DeMarco was among the many D.C. Nationwide Guardsmen stationed at Lafayette Sq. on June 1 when federal authorities used tear fuel and flash-bang grenades to clear peaceable demonstrators gathered to protest racial injustice and the killing of Black folks by legislation enforcement. As soon as the sq. had been cleared, President Donald Trump walked throughout it from the White Home for a photo-op with a Bible outdoors St. John’s Episcopal Church, the place rioters had set a small fireplace the evening earlier than.
The fallout from the photo-op was swift. Politicians condemned the tear-gassing of protesters and top military officials who accompanied Trump apologized for their role in the incident. U.S. Park Police officials, whose jurisdiction includes Lafayette Square, initially claimed their officers did not use tear gas to clear the square but later conceded that chemical irritants had been deployed.
“From my observation, those demonstrators — our fellow American citizens — were engaged in the peaceful expression of their First Amendment rights,” DeMarco wrote. “Yet they were subjected to an unprovoked escalation and excessive use of force.”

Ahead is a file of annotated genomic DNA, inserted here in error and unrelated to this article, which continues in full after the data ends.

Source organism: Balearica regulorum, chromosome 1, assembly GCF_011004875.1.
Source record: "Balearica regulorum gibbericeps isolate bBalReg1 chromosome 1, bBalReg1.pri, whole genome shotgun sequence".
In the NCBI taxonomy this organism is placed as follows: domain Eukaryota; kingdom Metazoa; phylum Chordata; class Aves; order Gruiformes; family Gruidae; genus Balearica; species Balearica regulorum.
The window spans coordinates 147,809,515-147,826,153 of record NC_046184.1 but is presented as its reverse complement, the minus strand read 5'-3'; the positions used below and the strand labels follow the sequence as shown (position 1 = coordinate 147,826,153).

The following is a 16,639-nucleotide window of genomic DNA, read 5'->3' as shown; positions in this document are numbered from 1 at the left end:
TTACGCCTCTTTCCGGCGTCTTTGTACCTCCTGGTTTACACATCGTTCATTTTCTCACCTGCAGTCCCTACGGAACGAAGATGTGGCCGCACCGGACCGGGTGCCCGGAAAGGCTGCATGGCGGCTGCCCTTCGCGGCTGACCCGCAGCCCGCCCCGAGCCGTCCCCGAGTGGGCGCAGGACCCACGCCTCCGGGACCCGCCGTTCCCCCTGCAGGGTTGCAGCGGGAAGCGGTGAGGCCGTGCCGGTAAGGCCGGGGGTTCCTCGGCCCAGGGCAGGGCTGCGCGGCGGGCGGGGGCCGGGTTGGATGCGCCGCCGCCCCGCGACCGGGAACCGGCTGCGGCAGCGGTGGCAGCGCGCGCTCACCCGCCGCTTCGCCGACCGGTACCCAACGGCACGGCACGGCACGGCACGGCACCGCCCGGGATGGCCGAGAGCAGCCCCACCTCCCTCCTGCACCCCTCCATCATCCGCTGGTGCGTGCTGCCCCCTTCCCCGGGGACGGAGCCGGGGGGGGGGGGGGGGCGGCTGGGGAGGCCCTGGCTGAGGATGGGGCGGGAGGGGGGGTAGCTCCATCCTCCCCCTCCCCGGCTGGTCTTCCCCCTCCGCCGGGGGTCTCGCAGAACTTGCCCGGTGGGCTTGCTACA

The White House has defended the decision to clear the square and compared Trump’s walk across it to former British Prime Minister Winston Churchill’s surveying of war damage in London during World War II and former President George W. Bush’s ceremonial first pitch in Yankee Stadium during the World Series after the terrorist attacks of Sept. 11, 2001.
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